PlayStation Network is adding two-factor authentication – a move that will no doubt cause players to both sigh in relief and groan "what took so long?".
The news was confirmed to Polygon by a Sony representative after some users noticed the groundwork for the feature in the PS3's latest 4.80 firmware update. The representative said details would be provided soon, but didn't comment on exactly when two-factor authentication will arrive.
Two-factor authentication – used by a majority of websites and online services that handle sensitive information such as credit cards, emails, or addresses – requires a user to set up a second means of logging in on top of the usual username/password combo.
Typically, this 'second means' is a phone that is then texted a one-time code you use for that session. This adds an additional layer of security, since anyone trying to access your account would need both your online credentials and access to your physical phone.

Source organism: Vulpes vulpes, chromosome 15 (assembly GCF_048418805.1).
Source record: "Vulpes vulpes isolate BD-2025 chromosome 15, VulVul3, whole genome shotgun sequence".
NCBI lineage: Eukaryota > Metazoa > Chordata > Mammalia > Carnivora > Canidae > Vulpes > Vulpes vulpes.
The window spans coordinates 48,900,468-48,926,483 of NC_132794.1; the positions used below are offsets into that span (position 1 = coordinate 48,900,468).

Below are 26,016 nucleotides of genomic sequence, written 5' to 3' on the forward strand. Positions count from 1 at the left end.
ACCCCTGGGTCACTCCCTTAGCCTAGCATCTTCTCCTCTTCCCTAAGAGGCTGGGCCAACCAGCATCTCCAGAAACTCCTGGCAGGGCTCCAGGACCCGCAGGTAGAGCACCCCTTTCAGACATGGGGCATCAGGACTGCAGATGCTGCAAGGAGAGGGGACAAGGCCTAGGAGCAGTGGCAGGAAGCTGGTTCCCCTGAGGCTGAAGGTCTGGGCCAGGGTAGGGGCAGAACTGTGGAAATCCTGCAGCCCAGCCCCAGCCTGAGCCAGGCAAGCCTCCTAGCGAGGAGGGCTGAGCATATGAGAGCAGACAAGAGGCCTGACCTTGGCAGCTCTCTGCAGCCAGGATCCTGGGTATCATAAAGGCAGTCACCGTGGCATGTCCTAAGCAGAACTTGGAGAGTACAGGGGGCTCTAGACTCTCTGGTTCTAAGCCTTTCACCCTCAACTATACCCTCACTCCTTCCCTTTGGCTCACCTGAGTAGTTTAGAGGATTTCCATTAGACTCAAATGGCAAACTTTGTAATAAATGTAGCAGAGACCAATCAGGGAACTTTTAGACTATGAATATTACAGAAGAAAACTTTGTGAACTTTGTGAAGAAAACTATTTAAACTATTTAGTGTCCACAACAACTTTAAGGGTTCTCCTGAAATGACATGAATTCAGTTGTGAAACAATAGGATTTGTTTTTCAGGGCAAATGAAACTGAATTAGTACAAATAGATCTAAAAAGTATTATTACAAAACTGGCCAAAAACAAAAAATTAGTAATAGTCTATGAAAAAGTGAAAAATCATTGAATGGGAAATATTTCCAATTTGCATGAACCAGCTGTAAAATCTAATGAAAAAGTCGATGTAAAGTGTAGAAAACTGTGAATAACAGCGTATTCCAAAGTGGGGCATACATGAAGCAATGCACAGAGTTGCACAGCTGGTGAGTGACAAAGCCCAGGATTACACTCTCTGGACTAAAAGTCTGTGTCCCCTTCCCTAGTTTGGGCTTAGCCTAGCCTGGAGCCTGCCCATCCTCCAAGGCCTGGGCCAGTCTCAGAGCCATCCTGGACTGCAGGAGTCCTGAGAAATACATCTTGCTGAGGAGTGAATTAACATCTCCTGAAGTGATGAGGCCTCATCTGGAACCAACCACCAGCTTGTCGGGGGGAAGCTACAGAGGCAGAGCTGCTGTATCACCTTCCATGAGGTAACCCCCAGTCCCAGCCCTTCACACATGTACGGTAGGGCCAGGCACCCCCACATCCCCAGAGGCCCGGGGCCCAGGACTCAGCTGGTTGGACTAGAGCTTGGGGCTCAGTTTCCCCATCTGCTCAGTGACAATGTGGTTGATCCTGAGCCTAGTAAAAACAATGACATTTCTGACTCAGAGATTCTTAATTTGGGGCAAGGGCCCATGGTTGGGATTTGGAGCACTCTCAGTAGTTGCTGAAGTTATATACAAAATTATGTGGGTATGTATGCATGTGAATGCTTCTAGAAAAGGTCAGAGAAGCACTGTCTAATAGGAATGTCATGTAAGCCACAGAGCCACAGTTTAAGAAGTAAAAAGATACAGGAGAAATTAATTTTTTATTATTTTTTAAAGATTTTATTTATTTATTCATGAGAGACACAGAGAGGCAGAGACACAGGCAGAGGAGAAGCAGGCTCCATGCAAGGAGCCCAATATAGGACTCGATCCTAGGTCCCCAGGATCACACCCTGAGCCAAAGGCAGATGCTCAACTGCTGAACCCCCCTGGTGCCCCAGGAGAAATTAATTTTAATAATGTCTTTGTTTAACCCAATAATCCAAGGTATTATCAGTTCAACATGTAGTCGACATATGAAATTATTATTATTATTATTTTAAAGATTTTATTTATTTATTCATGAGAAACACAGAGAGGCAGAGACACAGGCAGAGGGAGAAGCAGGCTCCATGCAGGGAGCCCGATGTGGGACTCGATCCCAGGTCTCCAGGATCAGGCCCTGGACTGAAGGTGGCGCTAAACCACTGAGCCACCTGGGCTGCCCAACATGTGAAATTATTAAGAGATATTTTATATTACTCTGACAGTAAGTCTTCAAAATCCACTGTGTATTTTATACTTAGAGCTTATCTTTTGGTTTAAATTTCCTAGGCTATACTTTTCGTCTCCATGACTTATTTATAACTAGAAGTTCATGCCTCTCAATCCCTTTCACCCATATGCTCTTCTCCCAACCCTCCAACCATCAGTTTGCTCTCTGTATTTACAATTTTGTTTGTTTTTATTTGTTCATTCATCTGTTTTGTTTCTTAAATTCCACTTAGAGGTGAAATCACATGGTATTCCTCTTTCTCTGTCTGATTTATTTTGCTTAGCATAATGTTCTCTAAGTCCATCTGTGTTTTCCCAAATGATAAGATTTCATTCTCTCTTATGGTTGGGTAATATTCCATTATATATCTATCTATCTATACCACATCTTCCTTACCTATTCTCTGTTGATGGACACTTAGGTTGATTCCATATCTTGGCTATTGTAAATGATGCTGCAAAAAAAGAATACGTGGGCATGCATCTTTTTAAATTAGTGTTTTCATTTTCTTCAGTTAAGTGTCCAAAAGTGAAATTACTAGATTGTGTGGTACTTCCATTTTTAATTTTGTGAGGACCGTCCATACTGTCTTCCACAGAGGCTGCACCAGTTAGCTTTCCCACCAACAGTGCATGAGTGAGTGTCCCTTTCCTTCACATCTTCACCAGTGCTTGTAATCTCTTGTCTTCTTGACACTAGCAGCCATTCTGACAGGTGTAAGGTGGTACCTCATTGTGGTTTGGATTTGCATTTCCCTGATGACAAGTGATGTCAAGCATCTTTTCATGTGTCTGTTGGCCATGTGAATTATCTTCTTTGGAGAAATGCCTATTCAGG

Any effort at all by Sony to ramp up the PSN's security is welcome in our book. The network has been a long-running joke thanks to its infamous 2011 hack, constant service outages, and multiple reported instances of general failure.
While the update won't solve all our woes with Sony's online infrastructure, it's certainly a step in the right direction. Two-step authentication is simply the modern standard that users should expect from any self-respecting service handling their private information.
It's better late than never, obviously, but considering that Sony's main competition to PSN, Xbox Live, has had two-step authentication since 2013, and services like Steam and Blizzard's Battle.net have had the feature for years, perhaps this should've been done a little bit sooner than April 2016.
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